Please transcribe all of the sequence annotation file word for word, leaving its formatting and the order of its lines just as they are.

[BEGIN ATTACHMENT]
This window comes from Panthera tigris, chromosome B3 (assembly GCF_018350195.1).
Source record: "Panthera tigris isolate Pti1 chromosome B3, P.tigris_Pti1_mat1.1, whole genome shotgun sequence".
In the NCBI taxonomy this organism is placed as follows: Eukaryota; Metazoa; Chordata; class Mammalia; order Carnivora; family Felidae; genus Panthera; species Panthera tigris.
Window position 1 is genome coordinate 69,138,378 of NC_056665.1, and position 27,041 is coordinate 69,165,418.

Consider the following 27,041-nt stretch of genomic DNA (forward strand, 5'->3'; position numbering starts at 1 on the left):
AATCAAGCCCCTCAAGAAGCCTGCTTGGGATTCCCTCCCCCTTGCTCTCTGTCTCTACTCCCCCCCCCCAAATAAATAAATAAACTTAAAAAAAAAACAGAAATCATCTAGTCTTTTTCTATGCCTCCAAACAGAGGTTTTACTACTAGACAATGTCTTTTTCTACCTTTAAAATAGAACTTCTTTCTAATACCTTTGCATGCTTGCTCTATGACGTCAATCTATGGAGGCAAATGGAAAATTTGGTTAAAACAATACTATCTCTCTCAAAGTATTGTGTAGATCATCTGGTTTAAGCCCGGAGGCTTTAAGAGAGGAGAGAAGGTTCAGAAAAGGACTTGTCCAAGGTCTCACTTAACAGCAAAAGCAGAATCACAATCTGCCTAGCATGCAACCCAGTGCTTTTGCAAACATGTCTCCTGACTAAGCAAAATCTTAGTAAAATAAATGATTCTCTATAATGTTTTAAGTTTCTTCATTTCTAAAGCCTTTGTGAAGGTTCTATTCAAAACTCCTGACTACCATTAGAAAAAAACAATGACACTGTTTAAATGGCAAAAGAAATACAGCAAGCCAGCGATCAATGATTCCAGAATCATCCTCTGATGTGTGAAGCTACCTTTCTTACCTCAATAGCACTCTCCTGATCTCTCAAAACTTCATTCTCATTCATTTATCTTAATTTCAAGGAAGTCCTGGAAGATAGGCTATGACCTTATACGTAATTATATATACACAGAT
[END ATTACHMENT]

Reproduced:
This window comes from Panthera tigris, chromosome B3 (assembly GCF_018350195.1).
Source record: "Panthera tigris isolate Pti1 chromosome B3, P.tigris_Pti1_mat1.1, whole genome shotgun sequence".
In the NCBI taxonomy this organism is placed as follows: Eukaryota; Metazoa; Chordata; class Mammalia; order Carnivora; family Felidae; genus Panthera; species Panthera tigris.
Window position 1 is genome coordinate 69,138,378 of NC_056665.1, and position 27,041 is coordinate 69,165,418.

Consider the following 27,041-nt stretch of genomic DNA (forward strand, 5'->3'; position numbering starts at 1 on the left):
AATCAAGCCCCTCAAGAAGCCTGCTTGGGATTCCCTCCCCCTTGCTCTCTGTCTCTACTCCCCCCCCCCAAATAAATAAATAAACTTAAAAAAAAAACAGAAATCATCTAGTCTTTTTCTATGCCTCCAAACAGAGGTTTTACTACTAGACAATGTCTTTTTCTACCTTTAAAATAGAACTTCTTTCTAATACCTTTGCATGCTTGCTCTATGACGTCAATCTATGGAGGCAAATGGAAAATTTGGTTAAAACAATACTATCTCTCTCAAAGTATTGTGTAGATCATCTGGTTTAAGCCCGGAGGCTTTAAGAGAGGAGAGAAGGTTCAGAAAAGGACTTGTCCAAGGTCTCACTTAACAGCAAAAGCAGAATCACAATCTGCCTAGCATGCAACCCAGTGCTTTTGCAAACATGTCTCCTGACTAAGCAAAATCTTAGTAAAATAAATGATTCTCTATAATGTTTTAAGTTTCTTCATTTCTAAAGCCTTTGTGAAGGTTCTATTCAAAACTCCTGACTACCATTAGAAAAAAACAATGACACTGTTTAAATGGCAAAAGAAATACAGCAAGCCAGCGATCAATGATTCCAGAATCATCCTCTGATGTGTGAAGCTACCTTTCTTACCTCAATAGCACTCTCCTGATCTCTCAAAACTTCATTCTCATTCATTTATCTTAATTTCAAGGAAGTCCTGGAAGATAGGCTATGACCTTATACGTAATTATATATACACAGAT